British supermarket chain Asda, owned by Walmart, reported a sixth straight quarter of underlying sales growth on Thursday, outpacing Sainsbury's, its potential buyer.
Asda agreed in April to a £7.3 billion (€8.2 billion) cash and shares takeover by Sainsbury's - a combination that could overtake Tesco as Britain's biggest supermarket group if it is approved by the country's competition regulator.
Asda said its like-for-like sales rose 2% in its fiscal third quarter to 30 September, boosted by strong sales of own label products. That compared with a rise of 0.4% in the previous quarter, or a 2.6% increase adjusted for Easter.
Last week, Sainsbury's reported a 1.0% increase in second-quarter like-for-like sales, while industry data published on Tuesday showed Asda was the fastest growing of Britain's big four grocers, which also includes number 4 Morrisons. All, apart from Asda, lost market share to German-owned discounters Aldi and Lidl.
Asda cautioned its gross profit rate declined, reflecting price cuts in a highly competitive grocery market.
"We were pleased to welcome an additional 115,000 customers through our doors and outperform the market for the second quarter running," said Chief Executive Roger Burnley.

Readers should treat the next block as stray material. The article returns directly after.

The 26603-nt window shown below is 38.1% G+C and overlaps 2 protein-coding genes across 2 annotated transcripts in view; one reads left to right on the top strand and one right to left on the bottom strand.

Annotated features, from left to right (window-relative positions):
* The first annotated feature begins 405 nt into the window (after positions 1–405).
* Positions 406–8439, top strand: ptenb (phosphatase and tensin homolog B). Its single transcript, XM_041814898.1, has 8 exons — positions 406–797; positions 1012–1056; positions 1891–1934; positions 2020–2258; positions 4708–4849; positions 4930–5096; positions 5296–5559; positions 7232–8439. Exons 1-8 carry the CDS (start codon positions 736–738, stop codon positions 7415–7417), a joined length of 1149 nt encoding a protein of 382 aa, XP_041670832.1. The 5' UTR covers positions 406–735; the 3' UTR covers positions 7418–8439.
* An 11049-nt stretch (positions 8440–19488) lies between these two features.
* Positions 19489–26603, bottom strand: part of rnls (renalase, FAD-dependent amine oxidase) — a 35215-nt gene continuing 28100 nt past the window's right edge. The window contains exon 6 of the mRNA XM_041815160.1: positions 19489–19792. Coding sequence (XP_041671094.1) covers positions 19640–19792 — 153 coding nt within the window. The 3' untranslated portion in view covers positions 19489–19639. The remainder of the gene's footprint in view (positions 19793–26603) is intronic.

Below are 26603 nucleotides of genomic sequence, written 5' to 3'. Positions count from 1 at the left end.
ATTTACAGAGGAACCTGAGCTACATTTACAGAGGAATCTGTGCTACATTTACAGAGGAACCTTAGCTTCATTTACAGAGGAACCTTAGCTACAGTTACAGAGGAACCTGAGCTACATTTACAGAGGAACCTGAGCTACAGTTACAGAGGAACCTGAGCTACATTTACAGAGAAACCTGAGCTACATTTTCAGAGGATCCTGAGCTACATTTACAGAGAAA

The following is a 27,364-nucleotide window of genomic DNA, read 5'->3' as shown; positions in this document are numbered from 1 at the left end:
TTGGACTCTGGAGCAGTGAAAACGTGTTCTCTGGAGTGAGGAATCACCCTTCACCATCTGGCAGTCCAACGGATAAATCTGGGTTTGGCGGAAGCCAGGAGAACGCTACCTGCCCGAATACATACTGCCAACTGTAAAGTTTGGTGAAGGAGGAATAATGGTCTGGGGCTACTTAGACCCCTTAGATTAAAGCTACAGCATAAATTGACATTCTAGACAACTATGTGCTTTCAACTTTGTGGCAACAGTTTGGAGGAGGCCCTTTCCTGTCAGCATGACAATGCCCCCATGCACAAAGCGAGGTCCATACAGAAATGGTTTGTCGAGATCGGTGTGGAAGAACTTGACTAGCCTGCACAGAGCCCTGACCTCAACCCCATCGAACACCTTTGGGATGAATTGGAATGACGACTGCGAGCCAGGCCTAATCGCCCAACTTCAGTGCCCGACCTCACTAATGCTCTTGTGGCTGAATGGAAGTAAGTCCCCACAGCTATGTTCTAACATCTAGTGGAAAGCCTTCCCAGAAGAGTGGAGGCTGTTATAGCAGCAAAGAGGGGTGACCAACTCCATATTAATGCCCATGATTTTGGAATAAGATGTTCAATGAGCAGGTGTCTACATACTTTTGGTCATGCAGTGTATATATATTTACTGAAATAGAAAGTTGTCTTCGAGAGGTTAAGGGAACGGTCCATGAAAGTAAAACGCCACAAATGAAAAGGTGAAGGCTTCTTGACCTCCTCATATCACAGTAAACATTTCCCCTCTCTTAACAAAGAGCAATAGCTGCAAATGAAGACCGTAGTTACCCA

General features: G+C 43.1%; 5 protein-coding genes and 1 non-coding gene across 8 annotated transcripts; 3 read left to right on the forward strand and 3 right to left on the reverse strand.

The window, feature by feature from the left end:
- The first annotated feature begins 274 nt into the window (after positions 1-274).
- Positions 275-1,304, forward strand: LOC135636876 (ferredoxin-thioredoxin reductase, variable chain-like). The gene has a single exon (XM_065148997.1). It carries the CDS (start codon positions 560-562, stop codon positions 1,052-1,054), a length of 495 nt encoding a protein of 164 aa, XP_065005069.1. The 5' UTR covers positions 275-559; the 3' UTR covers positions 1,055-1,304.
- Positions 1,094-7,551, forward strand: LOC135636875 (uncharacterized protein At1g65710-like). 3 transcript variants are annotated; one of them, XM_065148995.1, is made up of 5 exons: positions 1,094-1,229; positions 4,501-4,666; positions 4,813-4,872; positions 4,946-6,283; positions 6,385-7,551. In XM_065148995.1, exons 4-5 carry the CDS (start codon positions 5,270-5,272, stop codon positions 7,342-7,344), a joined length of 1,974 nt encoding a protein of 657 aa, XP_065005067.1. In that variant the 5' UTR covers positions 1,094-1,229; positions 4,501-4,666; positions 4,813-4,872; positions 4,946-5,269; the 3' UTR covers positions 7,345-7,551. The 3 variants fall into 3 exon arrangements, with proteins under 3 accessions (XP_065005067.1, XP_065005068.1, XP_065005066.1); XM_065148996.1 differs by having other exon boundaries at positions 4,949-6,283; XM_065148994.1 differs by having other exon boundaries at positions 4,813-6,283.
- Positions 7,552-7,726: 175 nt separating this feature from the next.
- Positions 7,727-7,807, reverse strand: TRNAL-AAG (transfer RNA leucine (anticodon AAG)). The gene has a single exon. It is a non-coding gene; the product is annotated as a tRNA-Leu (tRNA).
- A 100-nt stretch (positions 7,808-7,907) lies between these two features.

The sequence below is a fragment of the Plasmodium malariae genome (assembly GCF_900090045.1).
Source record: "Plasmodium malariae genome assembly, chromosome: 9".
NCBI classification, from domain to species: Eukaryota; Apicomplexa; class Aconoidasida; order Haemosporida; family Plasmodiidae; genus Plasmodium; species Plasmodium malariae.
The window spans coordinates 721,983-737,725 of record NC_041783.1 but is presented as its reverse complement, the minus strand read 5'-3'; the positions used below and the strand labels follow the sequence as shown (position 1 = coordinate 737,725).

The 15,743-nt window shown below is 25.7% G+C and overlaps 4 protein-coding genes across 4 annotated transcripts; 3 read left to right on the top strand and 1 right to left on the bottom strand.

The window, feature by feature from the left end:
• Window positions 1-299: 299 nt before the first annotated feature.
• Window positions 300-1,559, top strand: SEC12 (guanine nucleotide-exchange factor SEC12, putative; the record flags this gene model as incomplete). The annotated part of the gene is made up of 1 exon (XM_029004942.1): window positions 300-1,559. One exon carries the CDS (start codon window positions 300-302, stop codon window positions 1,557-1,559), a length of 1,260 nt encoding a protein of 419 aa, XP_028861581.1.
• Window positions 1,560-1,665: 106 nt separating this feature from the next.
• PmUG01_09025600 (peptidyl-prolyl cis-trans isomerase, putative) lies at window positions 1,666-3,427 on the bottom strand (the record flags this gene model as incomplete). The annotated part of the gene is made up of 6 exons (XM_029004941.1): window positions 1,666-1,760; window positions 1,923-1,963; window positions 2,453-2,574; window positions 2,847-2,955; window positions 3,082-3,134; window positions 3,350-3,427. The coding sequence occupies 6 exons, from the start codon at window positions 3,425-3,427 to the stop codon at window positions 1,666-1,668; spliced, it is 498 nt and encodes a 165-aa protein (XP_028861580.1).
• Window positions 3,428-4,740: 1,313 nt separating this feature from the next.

Burnley succeeded Walmart veteran Sean Clarke as CEO in January with full knowledge the deal with Sainsbury's was on the cards. He re-joined Asda in 2016 as chief operations officer after a decade at Sainsbury's.
Burnley has delivered a steady improvement in Asda's fortunes over the last year, helped by lower prices, more innovation in own-brand products and improved store standards.
The Sainsbury's deal is currently being examined by the Competition and Markets Authority (CMA), which said last month it expected to issue provisional findings early next year.
Sainsbury's and Asda have both said they believe the CMA will not insist on a level of store disposals that will make the deal unpalatable.
By combining, they aim to generate buying power and savings to better compete with the fast-growing discounters, a bigger Tesco after its purchase of wholesaler Booker, and the rise of online shopping, particularly the march of Amazon.
If the deal goes through, both the Sainsbury's and Asda brands will be maintained, with Burnley continuing to lead Asda.
The deal will see Walmart receive £3 billion and take a 42% stake in the combined business. It has the option of selling down to 29.9% after two years and exiting completely after four.
Separately on Thursday, Walmart reported better-than-expected quarterly U.S. comparable sales and raised its earnings outlook for the year.